“All you can do is try and get as much pressure as possible,” Umenyiora said. “Get as much push in the pocket as you can. You are not going to get too many sacks. They have given up four this year. So we know it’s not going to be a big sack game, but as much pressure as we can get on the quarterback, we are going to do that.”
“We are still shooting for sacks,” said end Justin Tuck, who leads the team with 3.5 of them. “We are definitely still shooting for sacks. Drew is a little shorter quarterback than average, so we have to get up in his face and kind of block some of those passing lanes that he’s had. If we can do that and kind of move him off his target, then we can have some success. But obviously, if he is able to sit back there and look downfield for four or five seconds, then he is going to pick us apart.”
Brees did that to New Orleans’ first four opponents this season. He is completing 67.4 percent of his passes, the fifth-best figure in the league.
“He has confidence,” cornerback Terrell Thomas said. “He is making every throw, he believes he can make every throw. Even if it’s good coverage, he is throwing it in there. His receivers are making plays to the ball, so it’s going to be a tough challenge for us to cover because he is still throwing it; even if you are in good leverage, he is still throwing the ball in there.”
Tight end Jeremy Shockey, the former Giant, is the Saints’ leading receiver with 18 catches. Marques Colston is right behind him with 17, followed by Devery Henderson and Bush with 14 apiece.
“They have a lot of skilled players and a great, accurate quarterback,” cornerback Corey Webster said. “He knows how to get the ball to the skilled players and playmakers. He allows them to make plays down the field. So you have to be real close and disciplined on coverage assignments.”
“(Brees) does a good job of spreading it around,” Sheridan said. “It is not like you can say, ‘Hey, we are going to double this guy on every third down,’ because he doesn’t do that. He spreads the ball around on all of the downs. We look at those stats and try to get some tendencies to see who he is really going to on the different third-down situations. But he does a great job of spreading the ball around. And I think he, like most good quarterbacks, he takes what the coverage gives him. But no, there is not just one or two guys. He is too smart for that.”
The challenge for the Giants’ defense is to out-smart him and the rest of the Saints offense on Sunday.
*One of Brandon Jacobs’ great contributions to the Giants is that his powerful running style helps wear down a defense, which often benefits the backs who substitute for him. But this year Jacobs has 20 fewer rushing yards that Ahmad Bradshaw despite having 42 more carries. And he’s apparently not pleased about his 3.6-yard average, which is significantly less than his 5.0-yard average each of the previous two years. Bradshaw is averaging 6.5 yards per attempt.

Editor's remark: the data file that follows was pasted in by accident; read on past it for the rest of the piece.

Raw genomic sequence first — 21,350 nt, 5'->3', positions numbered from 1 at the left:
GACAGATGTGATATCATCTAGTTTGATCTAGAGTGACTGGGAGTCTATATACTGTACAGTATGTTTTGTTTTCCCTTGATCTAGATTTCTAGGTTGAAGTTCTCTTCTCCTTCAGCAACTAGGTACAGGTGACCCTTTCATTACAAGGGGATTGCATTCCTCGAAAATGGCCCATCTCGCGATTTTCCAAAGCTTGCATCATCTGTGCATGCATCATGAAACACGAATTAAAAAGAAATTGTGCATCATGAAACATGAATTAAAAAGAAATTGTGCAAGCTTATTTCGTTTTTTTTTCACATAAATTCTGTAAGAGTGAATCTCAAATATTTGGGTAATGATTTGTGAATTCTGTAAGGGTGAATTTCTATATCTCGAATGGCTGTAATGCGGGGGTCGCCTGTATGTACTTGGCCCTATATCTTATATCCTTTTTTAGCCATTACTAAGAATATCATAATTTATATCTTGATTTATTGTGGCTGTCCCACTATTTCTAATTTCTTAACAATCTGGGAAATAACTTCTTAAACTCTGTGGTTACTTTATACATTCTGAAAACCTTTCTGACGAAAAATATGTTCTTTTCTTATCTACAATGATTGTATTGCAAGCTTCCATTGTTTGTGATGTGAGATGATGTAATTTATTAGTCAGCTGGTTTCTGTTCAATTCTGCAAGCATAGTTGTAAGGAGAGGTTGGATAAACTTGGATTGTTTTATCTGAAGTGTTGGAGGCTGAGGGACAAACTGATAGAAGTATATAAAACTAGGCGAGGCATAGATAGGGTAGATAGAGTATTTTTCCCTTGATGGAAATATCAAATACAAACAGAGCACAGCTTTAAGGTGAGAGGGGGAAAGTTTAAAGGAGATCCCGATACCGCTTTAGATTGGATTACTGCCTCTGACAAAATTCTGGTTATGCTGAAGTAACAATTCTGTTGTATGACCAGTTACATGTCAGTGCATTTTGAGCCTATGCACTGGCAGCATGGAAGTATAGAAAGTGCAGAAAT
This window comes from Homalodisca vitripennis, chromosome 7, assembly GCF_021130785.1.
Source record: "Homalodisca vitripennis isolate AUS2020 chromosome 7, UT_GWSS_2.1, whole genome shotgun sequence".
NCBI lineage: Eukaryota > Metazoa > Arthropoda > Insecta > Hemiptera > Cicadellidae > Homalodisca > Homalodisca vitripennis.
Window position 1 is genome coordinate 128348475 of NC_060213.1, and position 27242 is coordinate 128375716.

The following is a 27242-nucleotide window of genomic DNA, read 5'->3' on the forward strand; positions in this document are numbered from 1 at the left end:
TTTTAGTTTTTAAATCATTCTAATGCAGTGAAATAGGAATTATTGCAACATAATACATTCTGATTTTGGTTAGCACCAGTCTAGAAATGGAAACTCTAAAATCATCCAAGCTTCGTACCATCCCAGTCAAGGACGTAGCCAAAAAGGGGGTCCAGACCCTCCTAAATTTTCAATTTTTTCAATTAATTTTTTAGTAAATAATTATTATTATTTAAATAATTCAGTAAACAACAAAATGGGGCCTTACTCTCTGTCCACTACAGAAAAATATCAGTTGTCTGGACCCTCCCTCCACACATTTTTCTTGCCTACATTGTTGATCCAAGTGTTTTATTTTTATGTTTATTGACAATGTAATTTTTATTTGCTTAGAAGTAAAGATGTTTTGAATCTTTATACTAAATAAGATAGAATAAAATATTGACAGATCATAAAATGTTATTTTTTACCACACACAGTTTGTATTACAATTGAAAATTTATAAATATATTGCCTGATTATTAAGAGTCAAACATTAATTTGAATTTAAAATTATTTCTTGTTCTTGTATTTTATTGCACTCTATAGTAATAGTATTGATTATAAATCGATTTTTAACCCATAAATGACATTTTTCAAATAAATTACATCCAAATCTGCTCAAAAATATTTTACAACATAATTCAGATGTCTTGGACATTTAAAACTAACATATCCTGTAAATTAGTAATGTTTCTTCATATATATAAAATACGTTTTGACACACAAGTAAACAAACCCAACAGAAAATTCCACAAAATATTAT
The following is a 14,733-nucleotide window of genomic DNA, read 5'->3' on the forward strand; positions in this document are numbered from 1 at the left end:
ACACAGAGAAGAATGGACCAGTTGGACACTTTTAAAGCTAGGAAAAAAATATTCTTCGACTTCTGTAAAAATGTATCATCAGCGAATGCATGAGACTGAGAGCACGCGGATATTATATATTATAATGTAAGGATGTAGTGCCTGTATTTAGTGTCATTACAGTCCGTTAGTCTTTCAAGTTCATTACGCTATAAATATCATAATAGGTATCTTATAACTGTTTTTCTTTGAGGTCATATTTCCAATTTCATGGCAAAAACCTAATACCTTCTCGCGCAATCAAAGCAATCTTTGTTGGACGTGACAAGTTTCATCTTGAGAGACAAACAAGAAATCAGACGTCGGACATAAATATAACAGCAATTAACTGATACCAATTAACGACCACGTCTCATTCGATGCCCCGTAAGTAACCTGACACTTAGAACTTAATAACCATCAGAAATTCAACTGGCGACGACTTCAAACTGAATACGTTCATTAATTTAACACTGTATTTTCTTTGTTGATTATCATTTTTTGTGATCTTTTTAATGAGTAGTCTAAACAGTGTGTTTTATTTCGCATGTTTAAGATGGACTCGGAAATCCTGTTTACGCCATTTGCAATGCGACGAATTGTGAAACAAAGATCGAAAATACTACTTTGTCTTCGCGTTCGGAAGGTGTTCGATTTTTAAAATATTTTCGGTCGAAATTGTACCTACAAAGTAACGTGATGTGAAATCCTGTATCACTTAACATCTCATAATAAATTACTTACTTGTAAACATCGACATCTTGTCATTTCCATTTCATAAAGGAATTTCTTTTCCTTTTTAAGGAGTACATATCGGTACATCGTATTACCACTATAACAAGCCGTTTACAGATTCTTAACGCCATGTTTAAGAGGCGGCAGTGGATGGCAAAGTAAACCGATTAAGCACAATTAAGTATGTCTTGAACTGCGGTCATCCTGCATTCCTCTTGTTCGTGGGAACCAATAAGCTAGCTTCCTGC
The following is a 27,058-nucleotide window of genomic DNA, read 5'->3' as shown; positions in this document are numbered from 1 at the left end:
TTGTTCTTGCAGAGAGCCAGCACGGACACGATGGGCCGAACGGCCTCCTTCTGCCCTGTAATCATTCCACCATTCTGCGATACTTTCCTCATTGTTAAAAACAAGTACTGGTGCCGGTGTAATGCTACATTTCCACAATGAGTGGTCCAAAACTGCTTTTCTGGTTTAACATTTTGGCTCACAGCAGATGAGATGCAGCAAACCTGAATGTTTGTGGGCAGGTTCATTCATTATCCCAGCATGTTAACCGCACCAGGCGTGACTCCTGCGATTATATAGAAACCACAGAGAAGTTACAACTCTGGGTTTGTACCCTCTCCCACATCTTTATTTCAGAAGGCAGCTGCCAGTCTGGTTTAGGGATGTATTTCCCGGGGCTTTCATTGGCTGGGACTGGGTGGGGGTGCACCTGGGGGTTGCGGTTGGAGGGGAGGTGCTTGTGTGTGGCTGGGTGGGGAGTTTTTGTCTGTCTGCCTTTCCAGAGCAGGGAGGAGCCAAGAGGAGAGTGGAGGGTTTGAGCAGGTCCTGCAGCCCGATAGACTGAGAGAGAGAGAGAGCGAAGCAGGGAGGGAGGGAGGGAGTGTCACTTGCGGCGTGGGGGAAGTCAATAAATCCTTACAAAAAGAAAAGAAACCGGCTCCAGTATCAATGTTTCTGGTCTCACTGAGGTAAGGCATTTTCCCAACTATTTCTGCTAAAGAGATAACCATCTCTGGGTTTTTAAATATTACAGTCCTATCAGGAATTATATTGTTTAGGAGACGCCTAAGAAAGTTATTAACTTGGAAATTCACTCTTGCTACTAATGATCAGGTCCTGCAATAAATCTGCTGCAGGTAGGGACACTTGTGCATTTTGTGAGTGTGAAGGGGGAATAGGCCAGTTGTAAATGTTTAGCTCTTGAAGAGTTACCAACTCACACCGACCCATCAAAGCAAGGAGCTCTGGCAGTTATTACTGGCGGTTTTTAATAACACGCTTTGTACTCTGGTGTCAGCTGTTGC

“He is a different style runner from what I am,” Jacobs said. “A lot of the stuff suits him perfectly. If someone is running free, he is able to see him real quick, make him miss and do something. Me, I am 6-4, 265 pounds. I am supposed to run into people. I am supposed to take somebody on. That’s me. If I don’t do that, I am terrible. So it is what it is.”
Offensive coordinator Kevin Gilbride said Jacobs has been candid about his frustration.
“We have talked about it,” Gilbride said. “I told him to ‘just keep playing. We aren’t disappointed at all. You’re a big part of what we do. You can express your contributions as a runner and also as a pass protector.’ (He’s) a guy that is chipping and neutralizing some superior rushers that we are facing. Not everybody has a guy who can do that; he can do that. We can match him up against a linebacker. We don’t have to make adjustments that a lot of teams have to do. He helps us in so many areas I don’t worry necessarily about the yardage per carry. I just look at the tone he is setting, not only with his running, but also with everything he does.”
*The same four players did not practice today: Bradshaw (ankle/foot), linebacker Michael Boley (knee), defensive lineman Chris Canty (calf) and cornerback Aaron Ross (hamstring). This is the third week in a row Bradshaw did not practice Wednesday or Thursday, but is expected to work on Friday. “He will take some snaps tomorrow,” Tom Coughlin said. Asked if he expected that to be Bradshaw’s schedule for a while, Coughlin said, “The original thought was maybe starting next week or the week after he might get some snaps during the week, too.”
Quarterback Eli Manning (foot) was the only player who was limited.
“He practiced well,” Coughlin said. “He takes probably better than half of the snaps. He takes all of the things that he needs to take and David Carr gets some work as well. So it has worked well.”
Tight end Kevin Boss (ankle) and safety C.C. Brown (shoulder) practiced fully after being limited yesterday. Guard Rich Seubert (shoulder), linebacker Bryan Kehl (finger) and running back Danny Ware (elbow) also participated fully.